An often misunderstood Biblical passage is the story of Sodom, in which often the homosexual aspects of the affair are wrongly overplayed. The reason why God decides to punish Sodom is not because its inhabitants were having the evil gay sex (eyeroll), but because they were inhospitable, arrogant and xenophobic. In any case, the last straw consisted not of homosexual sex, but an attempted rape (Gen 19:5), which the fundamentalists prefer to forget whenever they are outraged, and drone on and on about God hating the gays. And somehow, one hardly ever sees many instances of heterosexual rape from the Bible being used as an argument against heterosexuality.

The second example of misinterpretation, this time by generalisation, is Leviticus 18:22 and Leviticus 20:13, parts of the so-called Holiness Code:

18:22 Thou shalt not lie with mankind, as with womankind: it is abomination.

20:13 If a man also lie with mankind, as he lieth with a woman, both of them have committed an abomination: they shall surely be put to death; their blood shall be upon them

The above statements are then used by “literalists” as a proof that “homosexuality is a sin”.

This is not the literal meaning of the text, though. The literal meaning is “anal sex between two males is an abomination”. No matter how you look at it, anal sex is not equivalent with homosexuality. Furthermore, as we can gather from the passages about the slightly homoerotic friendship of David and Jonathan, kissing between males apparently is OK (1 Samuel 20:41-42). Thus we have fundamentalist Christians distorting their source text by making generalised, not literal interpretations that conform to their preconceived notions of homosexuality being wrong.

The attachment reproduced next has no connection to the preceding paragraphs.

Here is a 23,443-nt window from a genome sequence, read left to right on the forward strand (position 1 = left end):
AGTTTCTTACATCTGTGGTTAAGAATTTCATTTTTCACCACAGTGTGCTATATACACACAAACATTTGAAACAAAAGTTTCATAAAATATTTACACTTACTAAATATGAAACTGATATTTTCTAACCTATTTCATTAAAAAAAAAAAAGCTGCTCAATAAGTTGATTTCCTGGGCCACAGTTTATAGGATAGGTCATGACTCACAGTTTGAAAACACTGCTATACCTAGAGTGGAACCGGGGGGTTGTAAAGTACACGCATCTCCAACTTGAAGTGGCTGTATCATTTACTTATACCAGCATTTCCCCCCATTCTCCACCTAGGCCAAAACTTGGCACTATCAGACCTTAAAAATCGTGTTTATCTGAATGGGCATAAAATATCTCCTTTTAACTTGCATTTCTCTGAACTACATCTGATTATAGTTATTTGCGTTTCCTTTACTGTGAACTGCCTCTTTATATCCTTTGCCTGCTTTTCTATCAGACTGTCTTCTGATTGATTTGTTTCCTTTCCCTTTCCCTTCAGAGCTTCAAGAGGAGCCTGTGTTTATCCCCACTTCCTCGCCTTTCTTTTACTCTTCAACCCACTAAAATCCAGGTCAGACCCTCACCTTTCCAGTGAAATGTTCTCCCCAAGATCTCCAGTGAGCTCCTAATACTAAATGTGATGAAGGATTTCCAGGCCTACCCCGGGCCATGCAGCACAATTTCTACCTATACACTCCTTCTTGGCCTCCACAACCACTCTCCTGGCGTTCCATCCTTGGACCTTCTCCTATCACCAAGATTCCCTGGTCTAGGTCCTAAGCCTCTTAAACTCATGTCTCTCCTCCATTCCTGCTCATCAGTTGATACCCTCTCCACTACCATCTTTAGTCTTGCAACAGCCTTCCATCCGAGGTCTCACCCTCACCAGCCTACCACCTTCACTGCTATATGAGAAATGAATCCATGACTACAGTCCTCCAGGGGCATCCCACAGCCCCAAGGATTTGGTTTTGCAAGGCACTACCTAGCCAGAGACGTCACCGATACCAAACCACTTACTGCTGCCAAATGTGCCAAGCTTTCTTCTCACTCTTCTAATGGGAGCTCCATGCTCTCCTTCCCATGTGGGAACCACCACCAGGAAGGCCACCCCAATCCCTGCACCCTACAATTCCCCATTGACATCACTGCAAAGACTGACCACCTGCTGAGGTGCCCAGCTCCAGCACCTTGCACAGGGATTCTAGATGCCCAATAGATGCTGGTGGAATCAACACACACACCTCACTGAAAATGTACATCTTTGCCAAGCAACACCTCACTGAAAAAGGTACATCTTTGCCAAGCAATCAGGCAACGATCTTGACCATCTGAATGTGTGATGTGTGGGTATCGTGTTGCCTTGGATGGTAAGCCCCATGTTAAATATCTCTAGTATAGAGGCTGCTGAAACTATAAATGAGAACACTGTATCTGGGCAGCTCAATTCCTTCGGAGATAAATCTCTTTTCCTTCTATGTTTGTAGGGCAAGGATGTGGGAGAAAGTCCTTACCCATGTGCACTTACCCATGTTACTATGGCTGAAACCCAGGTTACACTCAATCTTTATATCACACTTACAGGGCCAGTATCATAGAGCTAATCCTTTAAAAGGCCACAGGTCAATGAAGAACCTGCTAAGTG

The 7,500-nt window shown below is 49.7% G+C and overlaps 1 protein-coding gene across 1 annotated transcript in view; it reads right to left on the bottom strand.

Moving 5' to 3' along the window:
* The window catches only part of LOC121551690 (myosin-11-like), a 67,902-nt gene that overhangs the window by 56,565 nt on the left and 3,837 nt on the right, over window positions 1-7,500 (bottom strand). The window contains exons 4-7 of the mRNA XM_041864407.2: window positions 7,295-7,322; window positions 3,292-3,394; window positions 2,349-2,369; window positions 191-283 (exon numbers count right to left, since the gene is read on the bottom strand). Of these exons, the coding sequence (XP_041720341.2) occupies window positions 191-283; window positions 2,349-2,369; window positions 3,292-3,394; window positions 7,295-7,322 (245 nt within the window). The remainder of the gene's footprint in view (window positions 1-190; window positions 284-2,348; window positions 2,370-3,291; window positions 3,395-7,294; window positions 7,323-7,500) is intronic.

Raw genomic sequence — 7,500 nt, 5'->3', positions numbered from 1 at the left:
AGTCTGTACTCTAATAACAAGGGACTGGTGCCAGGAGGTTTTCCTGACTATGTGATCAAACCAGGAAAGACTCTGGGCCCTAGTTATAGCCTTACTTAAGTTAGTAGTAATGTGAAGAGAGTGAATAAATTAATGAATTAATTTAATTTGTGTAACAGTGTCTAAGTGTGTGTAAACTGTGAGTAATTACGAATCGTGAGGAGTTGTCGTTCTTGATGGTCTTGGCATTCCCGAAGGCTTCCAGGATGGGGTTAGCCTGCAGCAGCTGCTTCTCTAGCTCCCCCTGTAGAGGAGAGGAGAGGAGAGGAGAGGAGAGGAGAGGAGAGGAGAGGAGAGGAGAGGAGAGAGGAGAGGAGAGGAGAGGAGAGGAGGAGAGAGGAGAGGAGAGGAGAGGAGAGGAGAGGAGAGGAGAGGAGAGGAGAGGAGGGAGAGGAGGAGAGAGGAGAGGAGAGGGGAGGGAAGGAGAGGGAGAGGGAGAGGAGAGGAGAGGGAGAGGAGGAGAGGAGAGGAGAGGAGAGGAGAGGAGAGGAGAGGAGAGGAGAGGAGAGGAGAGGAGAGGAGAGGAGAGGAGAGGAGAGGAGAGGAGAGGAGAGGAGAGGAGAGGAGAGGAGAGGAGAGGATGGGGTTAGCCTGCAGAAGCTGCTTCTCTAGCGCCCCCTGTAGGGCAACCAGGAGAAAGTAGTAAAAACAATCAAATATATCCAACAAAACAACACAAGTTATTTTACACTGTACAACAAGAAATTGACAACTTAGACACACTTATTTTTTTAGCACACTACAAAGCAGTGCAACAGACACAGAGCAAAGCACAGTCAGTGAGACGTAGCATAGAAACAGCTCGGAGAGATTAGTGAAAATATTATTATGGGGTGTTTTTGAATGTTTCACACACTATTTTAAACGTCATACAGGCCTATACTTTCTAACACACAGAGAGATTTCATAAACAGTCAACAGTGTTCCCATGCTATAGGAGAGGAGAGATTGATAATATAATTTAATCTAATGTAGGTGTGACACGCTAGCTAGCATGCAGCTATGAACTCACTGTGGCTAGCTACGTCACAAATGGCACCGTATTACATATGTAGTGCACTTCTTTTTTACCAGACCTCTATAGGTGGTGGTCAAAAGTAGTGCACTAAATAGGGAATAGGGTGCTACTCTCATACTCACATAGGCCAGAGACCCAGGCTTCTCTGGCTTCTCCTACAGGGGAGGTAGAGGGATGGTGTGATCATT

3. Arbitrary choice of relevant passages

Further proof for fundamentalist believers picking-and-chosing about as much as any other, more liberal believers, can be seen in the way they arbitrarily pick and choose Biblical passages to fit their agenda.

In Leviticus, the censure of male/male anal sex is part of a longer list of sexual transgressions, which contains also incest, intercourse during menstruation, adultery, sex with animals, child sacrifice to Moloch and the calling of ghosts and spirits(7).

What is striking about the list is that the modern day “literalists” aren’t quite as vocal about sex with your wife during her period being as much of a sin as “homosexuality”, and why is that so? Because it’s absurd? But then, why homosexuality being a sin is not?

(This is where I gleefully repeat my mantra about preconceived notions, but I guess, by now, everybody’s got my point)

Similarly, of two creation(8) stories included in the Bible, the fundamentalists prefer quoting the one where woman was created from the man’s rib (Gen 2) rather than the one where man and woman are simply placed in the garden (Gen 1), because they want to make a point about woman being inferior or subordinate to man(9).

Similarly, although relevant passages of Leviticus are used as evidence for homosexuality being a sin, the passage about eating sea food (Leviticus 11:9-12) being an abomination, and the passage about wearing mixed fibers being an abomination (Leviticus 19:19) are never mentioned(10).